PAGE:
Linda Lysoby, MS, MCHES® CAE, National Commission for Health Education Credentialing (NCHEC)
Georges Benjamin, MD, MACP
Karen Denard Goldman Mentor Award
Jody O. Early, PhD, MS, MCHES® University of Washington Bothell
Christina Jones, PhD, Ball State University
Vivian Drenckhahn Student Scholarship
Rebecca Almeida, California Polytechnic State University, San Luis Obispo, California
SOPHE/CDC Unintentional Injury Prevention Student Fellows
Vivian Hood Lyons, MPH, University of Washington
Marissa Helene Swanson, MA, University of Alabama at Birmingham
SOPHE Patient Engagement Fellow
Tyler Glenn James, MS, CHES® University of Florida
SOPHE’s 21st Century Scholarships
Thailaya Berry, Morgan State University
Ariana R. Edouard, Rhode Island College
Mckelle Hamson, Texas Women’s University
Benjamin Lasser, Truman State University
Rebecca Rich, MA, University of Alabama
Ha Ngan (Milkie) Vu, MA, Emory University
Victoria Wagner-Greene, MPH, CHES® University of Toledo
Authors recognized for their outstanding contributions.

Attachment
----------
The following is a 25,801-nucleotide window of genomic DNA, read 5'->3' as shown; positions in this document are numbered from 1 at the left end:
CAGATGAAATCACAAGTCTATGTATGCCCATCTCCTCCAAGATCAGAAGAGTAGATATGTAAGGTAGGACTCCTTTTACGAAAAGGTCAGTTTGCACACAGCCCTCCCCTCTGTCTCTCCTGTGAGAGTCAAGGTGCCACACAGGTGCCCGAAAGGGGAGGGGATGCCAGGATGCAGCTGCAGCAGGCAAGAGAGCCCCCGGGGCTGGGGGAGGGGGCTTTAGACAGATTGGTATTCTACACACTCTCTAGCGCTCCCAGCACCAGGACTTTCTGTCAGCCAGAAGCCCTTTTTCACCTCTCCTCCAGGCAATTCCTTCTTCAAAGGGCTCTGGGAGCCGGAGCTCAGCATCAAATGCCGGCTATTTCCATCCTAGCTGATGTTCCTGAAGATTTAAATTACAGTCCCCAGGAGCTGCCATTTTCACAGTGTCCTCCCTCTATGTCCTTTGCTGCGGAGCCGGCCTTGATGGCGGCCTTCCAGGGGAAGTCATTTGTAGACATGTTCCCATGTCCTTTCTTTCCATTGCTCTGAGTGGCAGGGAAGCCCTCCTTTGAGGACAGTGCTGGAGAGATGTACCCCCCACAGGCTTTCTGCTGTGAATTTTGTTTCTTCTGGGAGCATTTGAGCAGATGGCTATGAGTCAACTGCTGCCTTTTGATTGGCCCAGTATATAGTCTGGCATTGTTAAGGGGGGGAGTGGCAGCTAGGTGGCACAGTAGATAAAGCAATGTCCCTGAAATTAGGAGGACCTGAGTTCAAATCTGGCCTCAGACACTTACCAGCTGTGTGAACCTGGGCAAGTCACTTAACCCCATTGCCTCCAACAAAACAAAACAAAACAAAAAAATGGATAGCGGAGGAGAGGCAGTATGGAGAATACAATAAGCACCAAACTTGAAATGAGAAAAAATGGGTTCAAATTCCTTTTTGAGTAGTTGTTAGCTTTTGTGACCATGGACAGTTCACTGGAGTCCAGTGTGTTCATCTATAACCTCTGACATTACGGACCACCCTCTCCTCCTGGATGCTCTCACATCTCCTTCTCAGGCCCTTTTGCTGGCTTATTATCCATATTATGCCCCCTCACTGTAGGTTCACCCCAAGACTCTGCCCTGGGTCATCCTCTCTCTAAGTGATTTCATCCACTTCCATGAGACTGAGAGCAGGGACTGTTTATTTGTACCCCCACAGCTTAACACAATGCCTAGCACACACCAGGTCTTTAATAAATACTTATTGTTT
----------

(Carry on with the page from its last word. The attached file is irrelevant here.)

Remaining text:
WASHINGTON, D.C. – The Society for Public Health Education, Inc. (SOPHE) will present more than 30 awards and scholarships to health education researchers, faculty, programs, practitioners and students during its 70th annual conference Salt Lake City, March 26-29, 2019. Of these awards, selected authors are recognized for their outstanding contributions to SOPHE’s three premier journals as papers of the year.
2019 Papers of the Year
Health Education and Behavior’s Lawrence W. Green 2019 Paper of the Year Award recognizes Lisa M. Vaughn, PhD; Farrah Jacquez, PhD and Jenny Zhen-Duan, MA, Lisa M. Vaughn, PhD, for their paper “Perspectives of Community Co-Researchers About Group Dynamics and Equitable Partnership Within a Community–Academic Research Team” published in Vol. 45(5) 682–689.
“How do we create and sustain collaborative partnerships? This paper addresses this question and invites us to consider six pillars of such partnerships: relationships, personal growth, self and collective identity, co-existence, diversity, and power sharing,” remarked Jesus Ramirez-Vallez,PhD,MPH and Editor-in-Chief of HE&B.
Health Promotion Practice presents the Sarah Mazelis 2019 Paper of the Year Award to, “Asthma Disparity Photovoice: The Discourses of Black Adolescent and Public Health Policymakers.” Vol. 19 (2) March 2018 written by Robin Andrew Evans-Agnew, PhD.